Starting a family causes 10% of serious debts

Andrew Matthews/EMPICS Sport

Whilst unemployment, illness and divorce remain the largest factors for debt, research by debt forum has revealed a surprisingly large number of people citing starting a family as another major factor.

The survey was conducted amongst members of, with debts ranging from £1,000 upwards, and 45% of whom had over £30,000 of debt. 10 percent of respondents said the costs of having children pushed them into debt.
Only 17 percent of survey respondents believe that they will eventually pay back all their debt by themselves. Over half say they have already tried to manage their debts themselves and have failed, while the rest moved straight to a planned debt solution once the problem became acute.

One third of those surveyed admitted to being 'very worried' and said that they 'think about their debts every day'. However, all of those who entered bankruptcy found it a final solution to their debts, and 97 percent of those who had entered an IVA believe 'it is working'.

The source of our debts

The largest group (51 percent) admitted that the easy lure of credit cards was the main factor in getting them into debt. Meanwhile, 10 percent cited the cost of children and the reduced income that having a family led to as the main reason for their debts.

11 percent said the cause of their debts was unemployment, business failure or reduced income, while 12.5 percent cited divorce as the major factor in their debts, with 2 percent of respondents saying their ex-partner has taken out a credit card without their knowledge.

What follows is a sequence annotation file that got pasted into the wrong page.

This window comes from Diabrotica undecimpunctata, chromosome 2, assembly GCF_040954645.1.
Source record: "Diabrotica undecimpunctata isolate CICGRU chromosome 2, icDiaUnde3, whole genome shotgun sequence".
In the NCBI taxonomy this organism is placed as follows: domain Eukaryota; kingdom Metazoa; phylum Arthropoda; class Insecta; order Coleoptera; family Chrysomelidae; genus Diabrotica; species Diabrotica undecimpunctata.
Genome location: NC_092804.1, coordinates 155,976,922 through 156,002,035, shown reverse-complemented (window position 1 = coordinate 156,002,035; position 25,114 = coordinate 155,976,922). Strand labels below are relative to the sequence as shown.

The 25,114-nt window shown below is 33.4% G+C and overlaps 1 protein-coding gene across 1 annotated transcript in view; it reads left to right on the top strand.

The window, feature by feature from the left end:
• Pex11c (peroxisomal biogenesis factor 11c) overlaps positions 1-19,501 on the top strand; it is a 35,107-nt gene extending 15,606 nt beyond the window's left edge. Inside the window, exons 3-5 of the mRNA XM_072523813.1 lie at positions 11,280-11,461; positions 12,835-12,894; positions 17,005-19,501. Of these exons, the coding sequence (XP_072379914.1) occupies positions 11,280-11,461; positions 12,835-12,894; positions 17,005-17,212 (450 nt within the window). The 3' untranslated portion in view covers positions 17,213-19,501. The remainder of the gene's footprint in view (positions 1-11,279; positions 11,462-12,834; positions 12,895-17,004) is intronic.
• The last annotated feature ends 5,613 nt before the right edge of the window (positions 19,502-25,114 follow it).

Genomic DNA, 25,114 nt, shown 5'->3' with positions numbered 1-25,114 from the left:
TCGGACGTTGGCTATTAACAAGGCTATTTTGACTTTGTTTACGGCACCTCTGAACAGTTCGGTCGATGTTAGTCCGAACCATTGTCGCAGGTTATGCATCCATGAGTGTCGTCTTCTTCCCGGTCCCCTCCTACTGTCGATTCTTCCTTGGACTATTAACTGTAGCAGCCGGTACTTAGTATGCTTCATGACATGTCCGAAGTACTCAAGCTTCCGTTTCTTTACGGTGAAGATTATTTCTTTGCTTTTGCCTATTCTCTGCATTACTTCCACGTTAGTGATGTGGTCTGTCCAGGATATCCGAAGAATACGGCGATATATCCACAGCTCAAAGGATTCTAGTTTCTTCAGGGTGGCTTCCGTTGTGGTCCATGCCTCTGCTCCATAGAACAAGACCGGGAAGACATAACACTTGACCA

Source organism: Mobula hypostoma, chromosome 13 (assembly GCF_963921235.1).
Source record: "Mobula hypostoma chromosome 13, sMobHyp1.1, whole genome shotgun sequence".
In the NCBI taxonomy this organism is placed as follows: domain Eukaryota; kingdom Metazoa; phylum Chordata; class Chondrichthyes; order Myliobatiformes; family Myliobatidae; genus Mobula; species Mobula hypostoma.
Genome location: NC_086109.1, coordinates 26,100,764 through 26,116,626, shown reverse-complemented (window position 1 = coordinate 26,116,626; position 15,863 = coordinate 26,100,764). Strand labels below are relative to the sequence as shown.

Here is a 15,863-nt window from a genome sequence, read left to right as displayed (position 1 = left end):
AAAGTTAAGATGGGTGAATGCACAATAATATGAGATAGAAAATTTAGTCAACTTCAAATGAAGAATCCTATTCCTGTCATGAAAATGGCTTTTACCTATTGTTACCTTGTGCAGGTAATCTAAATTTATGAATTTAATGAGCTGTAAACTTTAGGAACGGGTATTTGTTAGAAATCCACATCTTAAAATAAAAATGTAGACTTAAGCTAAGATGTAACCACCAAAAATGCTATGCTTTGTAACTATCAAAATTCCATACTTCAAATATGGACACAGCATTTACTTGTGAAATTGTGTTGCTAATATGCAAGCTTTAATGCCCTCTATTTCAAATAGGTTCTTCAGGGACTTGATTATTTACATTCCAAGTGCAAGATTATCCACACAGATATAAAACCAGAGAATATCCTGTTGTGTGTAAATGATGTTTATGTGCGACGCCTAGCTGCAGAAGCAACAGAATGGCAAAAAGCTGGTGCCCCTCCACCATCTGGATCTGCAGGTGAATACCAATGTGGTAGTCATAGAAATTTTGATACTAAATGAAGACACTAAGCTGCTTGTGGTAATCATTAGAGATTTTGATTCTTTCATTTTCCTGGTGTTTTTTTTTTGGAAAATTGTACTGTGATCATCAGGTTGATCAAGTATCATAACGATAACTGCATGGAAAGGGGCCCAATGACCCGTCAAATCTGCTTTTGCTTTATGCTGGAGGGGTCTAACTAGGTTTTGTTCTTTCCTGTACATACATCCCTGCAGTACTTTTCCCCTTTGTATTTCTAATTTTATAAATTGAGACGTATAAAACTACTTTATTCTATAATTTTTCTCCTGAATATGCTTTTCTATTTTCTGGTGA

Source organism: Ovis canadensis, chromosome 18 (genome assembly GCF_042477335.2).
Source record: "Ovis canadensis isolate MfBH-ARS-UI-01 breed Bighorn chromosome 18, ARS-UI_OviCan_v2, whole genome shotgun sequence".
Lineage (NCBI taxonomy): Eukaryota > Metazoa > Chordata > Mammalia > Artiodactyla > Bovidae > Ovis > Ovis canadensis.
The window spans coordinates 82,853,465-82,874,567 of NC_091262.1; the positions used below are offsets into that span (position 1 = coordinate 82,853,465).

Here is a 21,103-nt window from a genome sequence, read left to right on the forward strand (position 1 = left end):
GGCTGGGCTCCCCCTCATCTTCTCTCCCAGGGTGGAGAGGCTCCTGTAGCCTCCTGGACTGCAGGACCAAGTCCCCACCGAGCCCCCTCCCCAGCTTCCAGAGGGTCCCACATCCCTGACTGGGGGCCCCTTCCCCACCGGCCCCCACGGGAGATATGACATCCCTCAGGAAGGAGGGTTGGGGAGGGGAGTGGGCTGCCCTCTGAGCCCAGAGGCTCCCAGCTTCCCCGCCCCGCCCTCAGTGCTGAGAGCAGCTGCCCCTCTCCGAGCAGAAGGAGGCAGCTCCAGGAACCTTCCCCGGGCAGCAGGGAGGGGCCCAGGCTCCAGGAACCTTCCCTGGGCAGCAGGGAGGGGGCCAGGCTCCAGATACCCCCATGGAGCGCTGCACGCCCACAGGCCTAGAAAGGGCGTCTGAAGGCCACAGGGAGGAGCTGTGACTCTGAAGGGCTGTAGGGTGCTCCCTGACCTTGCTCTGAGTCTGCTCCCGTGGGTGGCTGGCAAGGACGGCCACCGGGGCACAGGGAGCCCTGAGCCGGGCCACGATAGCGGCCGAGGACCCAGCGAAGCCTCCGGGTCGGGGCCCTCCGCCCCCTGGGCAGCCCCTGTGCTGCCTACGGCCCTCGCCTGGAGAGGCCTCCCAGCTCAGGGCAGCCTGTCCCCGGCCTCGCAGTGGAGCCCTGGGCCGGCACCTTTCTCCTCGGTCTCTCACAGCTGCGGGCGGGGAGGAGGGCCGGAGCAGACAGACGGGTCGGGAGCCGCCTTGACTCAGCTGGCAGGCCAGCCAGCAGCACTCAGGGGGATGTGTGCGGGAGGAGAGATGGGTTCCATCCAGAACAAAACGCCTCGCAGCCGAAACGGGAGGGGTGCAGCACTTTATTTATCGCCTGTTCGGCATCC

An alarming number stated that easy credit when a student had led to a build up of debt – 8.6 percent said this was the reason for their debts.

The surprise statistics

Andy Davie, spokesperson for said: "It is clear that our respondents overwhelmingly turn to easy credit when life gets tough. Unsurprisingly, the triple disasters of unemployment, divorce and illness account for one third of unmanageable debts. However, it is more surprising that the happy event of children caused 10 percent of the debts in the survey"

He also expressed concerns over the lack of information about the financial strain of starting a family, saying it was a side "rarely discussed in parenting magazines."

He continued; "Perhaps Mumsnet and other similar forums should spend more time focusing on the hard financial realities of giving up work to have a child (or alternatively paying for childcare), rather than the softer side of starting a family?"
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